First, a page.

Consider two Brownian motions $(W_t)_{t\ge 0}$ with starting point $x$ and $(W'_t)_{t\ge 0}$ with starting point $y$. Define $T:=\inf\{t\ge 0:W_t=0\}$, the first time when $W_t$ is equal to $0$. Show that for every $x,y,t>0$ it holds:

$$P(W_{t\wedge T}\le y \mid \{W_0=x\})=P(|W'_t|\ge x \mid \{W'_0=y\}).$$

My attempt:

Rewrite $W'_t=B'_t+y$ for a standard Brownian motion $(B'_t)_{t\ge 0}$. Then $P(W'_0=y)=1$ and $1_{\{W'_0=y\}}=1_\Omega$, such that

\begin{align} P(|W'_t|\ge x \mid \{W'_0=y\})&=\frac{1}{P(W'_0=y)}E\Big[1_{\{|W'_t|\ge x\}}1_{\{W'_0=y\}}\Big]=P\big(|B_t'+y|\ge x\big) \end{align}

Rewrite $W_t=B_t+x$ for a standard Brownian motion $(B_t)_{t\ge 0}$. Then $P(W_0=x)=1$ and $1_{\{W_0=x\}}=1_\Omega$, such that

\begin{align} P(W_{t\wedge T}\le y \mid \{W_0=x\})&=\frac{1}{P(W_0=x)}E\Big[1_{\{W_{t\wedge T}\le y\}}1_{\{W_0=x\}}\Big]=P\big(B_{t\wedge T}+x\le y\big)\\ \end{align}

Here I get stuck. Maybe I have to use $0\le B_{t\wedge T}+x$ and the reflection principle? I would really appreciate some help! Thanks in advance!

  • $\begingroup$ What does $t \wedge T$ mean? For some $t<T$ ? I guess you assume that $x>y$... $\endgroup$ – Diger Jan 24 at 1:48
  • $\begingroup$ $t\wedge T=\min(t,T)$ $\endgroup$ – user408858 Jan 24 at 1:49
  • $\begingroup$ Never seen it, thanks. $\endgroup$ – Diger Jan 24 at 1:50
  • $\begingroup$ Where did you encounter this problem? $\endgroup$ – saz Jan 24 at 7:54
  • $\begingroup$ Probably you are telling me that you need rigorous proof, but from a heuristic perspective isn't it fairly clear that this is so, since the Normal-distribution is symmetric i.e. it doesn't matter whether you go left (from x to y) or right (from y to x); they appear with equal probability? $\endgroup$ – Diger Jan 24 at 12:55

Let's write the assertion in term of a standard Brownian motion $(B_t)_{t \geq 0}$.

If we set $T_{x} = \inf\{t \geq 0; B_t = -x\}$ then we need to show that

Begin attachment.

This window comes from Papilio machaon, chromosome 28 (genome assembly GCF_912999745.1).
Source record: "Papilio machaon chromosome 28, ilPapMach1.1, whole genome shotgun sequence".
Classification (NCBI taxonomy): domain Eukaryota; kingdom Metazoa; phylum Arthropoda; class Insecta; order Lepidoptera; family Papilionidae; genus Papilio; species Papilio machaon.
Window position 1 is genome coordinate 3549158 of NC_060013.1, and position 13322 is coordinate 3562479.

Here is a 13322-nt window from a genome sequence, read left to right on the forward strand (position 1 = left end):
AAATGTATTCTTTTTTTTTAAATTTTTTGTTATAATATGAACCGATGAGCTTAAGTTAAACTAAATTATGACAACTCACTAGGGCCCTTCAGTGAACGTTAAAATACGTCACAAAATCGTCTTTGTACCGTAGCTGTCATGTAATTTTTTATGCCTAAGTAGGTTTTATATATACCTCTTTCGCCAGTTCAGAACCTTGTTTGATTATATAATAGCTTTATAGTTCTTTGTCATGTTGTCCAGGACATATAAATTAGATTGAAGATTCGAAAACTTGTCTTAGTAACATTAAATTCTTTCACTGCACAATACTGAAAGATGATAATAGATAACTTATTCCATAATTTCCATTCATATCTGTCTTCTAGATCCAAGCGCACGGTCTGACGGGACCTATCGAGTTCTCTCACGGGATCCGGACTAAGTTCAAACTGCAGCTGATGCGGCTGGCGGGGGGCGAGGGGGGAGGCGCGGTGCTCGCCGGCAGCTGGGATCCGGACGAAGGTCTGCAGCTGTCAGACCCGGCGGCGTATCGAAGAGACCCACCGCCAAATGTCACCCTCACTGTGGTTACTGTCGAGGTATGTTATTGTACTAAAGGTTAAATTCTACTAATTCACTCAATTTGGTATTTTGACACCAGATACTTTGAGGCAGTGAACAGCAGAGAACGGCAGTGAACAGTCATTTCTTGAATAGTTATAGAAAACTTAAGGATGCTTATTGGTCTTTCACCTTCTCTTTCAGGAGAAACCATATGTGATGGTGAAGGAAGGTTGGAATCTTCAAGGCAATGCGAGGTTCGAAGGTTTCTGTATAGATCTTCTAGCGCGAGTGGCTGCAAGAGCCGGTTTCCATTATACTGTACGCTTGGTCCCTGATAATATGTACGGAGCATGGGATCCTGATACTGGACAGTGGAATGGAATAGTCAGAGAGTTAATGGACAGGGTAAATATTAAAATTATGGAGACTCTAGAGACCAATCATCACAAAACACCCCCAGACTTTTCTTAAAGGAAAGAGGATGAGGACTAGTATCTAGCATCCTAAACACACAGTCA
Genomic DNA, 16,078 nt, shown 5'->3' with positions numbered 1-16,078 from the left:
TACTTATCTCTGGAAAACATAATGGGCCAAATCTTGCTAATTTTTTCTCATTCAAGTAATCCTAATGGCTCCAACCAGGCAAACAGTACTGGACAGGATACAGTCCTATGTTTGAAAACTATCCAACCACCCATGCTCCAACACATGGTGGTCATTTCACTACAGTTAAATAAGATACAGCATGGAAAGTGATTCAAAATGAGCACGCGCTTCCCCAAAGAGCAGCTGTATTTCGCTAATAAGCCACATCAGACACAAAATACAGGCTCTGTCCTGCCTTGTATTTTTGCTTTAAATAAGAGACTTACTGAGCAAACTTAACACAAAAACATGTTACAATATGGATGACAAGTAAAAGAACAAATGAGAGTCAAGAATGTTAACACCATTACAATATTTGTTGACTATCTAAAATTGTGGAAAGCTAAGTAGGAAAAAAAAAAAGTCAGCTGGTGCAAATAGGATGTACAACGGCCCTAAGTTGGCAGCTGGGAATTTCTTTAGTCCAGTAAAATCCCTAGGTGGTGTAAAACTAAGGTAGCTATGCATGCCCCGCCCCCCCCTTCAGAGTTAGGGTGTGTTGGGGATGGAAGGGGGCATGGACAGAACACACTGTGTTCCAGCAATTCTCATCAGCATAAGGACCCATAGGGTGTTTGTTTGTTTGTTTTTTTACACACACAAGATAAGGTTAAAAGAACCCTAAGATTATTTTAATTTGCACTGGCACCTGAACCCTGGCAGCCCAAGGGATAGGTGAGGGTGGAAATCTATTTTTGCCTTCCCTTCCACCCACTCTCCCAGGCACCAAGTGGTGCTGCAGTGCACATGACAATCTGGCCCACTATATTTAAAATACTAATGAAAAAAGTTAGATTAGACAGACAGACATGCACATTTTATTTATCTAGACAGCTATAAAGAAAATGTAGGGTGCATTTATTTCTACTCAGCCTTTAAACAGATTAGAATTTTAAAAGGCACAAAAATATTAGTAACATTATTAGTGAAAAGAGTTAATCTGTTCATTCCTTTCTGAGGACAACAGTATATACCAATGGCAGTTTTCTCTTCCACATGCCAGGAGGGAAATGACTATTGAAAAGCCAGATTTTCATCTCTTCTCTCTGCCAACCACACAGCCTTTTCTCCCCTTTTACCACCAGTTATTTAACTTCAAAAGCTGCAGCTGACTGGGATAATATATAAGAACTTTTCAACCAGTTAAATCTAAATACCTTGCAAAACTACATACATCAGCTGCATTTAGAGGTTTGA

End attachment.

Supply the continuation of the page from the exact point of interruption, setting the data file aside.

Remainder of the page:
$$\mathbb{P}(x+ B_{t \wedge T_{x}} \leq y) = \mathbb{P}(|B_t+y| \geq x) \tag{1}$$

for any $x,y,t>0$.

Fix $x,y,t>0$. Since

$$B_{t \wedge T_x} = \begin{cases} -x & T_x \leq t, \\ B_t, & T_x>t \end{cases}$$

we have

$$\mathbb{P}(x+B_{t \wedge T_x} \leq y) = \mathbb{P}(T_x \leq t) + \mathbb{P}(x+B_t \leq y, T_x>t). \tag{2}$$

Since the reflection principle allows us to calculate explicitly the joint distribution $(B_t,\inf_{s \leq t} B_s)$ (see below), we get

\begin{align*}\mathbb{P}(x+B_t \leq y, T_x>t) &= \mathbb{P} \left( B_t \leq y-x, \inf_{s \leq t} B_s>-x \right) \\ &= - \frac{2}{\sqrt{2\pi t^3}} \int_{-x}^0 \int_{u \leq z \leq y-x} (2u-z) \exp \left(- \frac{(2u-z)^2}{2t} \right) \, dz \, du \\ &= \frac{2}{\sqrt{2\pi t}} \int_{-x}^0 \left[-\exp \left(- \frac{(2u-y+x)^2}{2t} \right) + \exp \left( -\frac{u^2}{2t} \right)\right] \, du.\end{align*}

Using the linearity of the integral to split the integral on the right-hand side into two parts and performing a simple change of variables we get

$$\mathbb{P}(x+B_t \leq y, T_x>t) = \sqrt{\frac{2}{\pi t}} \int_{\mathbb{R}} \left(- \frac{1}{2} \cdot 1_{\{|u-y| \leq x\}} + 1_{[-x,0]}(u) \right) \exp \left(- \frac{u^2}{2t} \right) \, du.$$

On the other hand, the reflection principle also gives

$$\mathbb{P}(T_x \leq t) =2 \mathbb{P}(B_t' \leq -x) =\sqrt{\frac{2}{\pi t}} \int_{-\infty}^{-x} \exp \left( - \frac{u^2}{2t} \right) \, du \tag{3}$$

Adding both expressions and using that

$$\sqrt{\frac{2}{\pi t}} \int_{-\infty}^0 \exp \left(- \frac{u^2}{2t} \right) \, du = \frac{1}{\sqrt{2\pi t}} \int_{\mathbb{R}} \exp \left(- \frac{u^2}{2t} \right) \, du = 1,$$

it follows from $(2)$ that

$$\begin{align*} \mathbb{P}(x+B_{t \wedge T_x} \leq y) = 1- \frac{1}{\sqrt{2\pi t}} \int_{|z-y| \leq x} \exp \left( - \frac{u^2}{2t} \right) \, du&= \mathbb{P}(|B_t+y|>x) \\ &= \mathbb{P}(|B_t+y| \geq x) \end{align*}$$

which proves the assertion.

Some remarks on the reflection principle: The reflection principle states (...or implies, depending on the formulation...) that the running supremum $M_t := \sup_{s \leq t} B_s$ satisfies $$M_t \stackrel{d}{=} |B_t|.$$ Applying this result to the Brownian motion $(-B_t)_{t \geq 0}$ it follows immediately that $$- \inf_{s \leq t} B_s \sim |B_t|.$$ In particular, $$\mathbb{P}(T_x \leq t) = \mathbb{P} \left( \min_{s \leq t} B_s \leq x \right) = \mathbb{P}(|B_t| \leq -x) = 2 \mathbb{P}(B_t \leq x)$$ for the stopping time $$T_x := \inf\{t \geq 0; B_t = -x\}$$ from the first part of this answer. Combining the reflection principle with the strong Markov property of Brownian motion, it is possible to compute the joint density of $(B_t,M_t)$: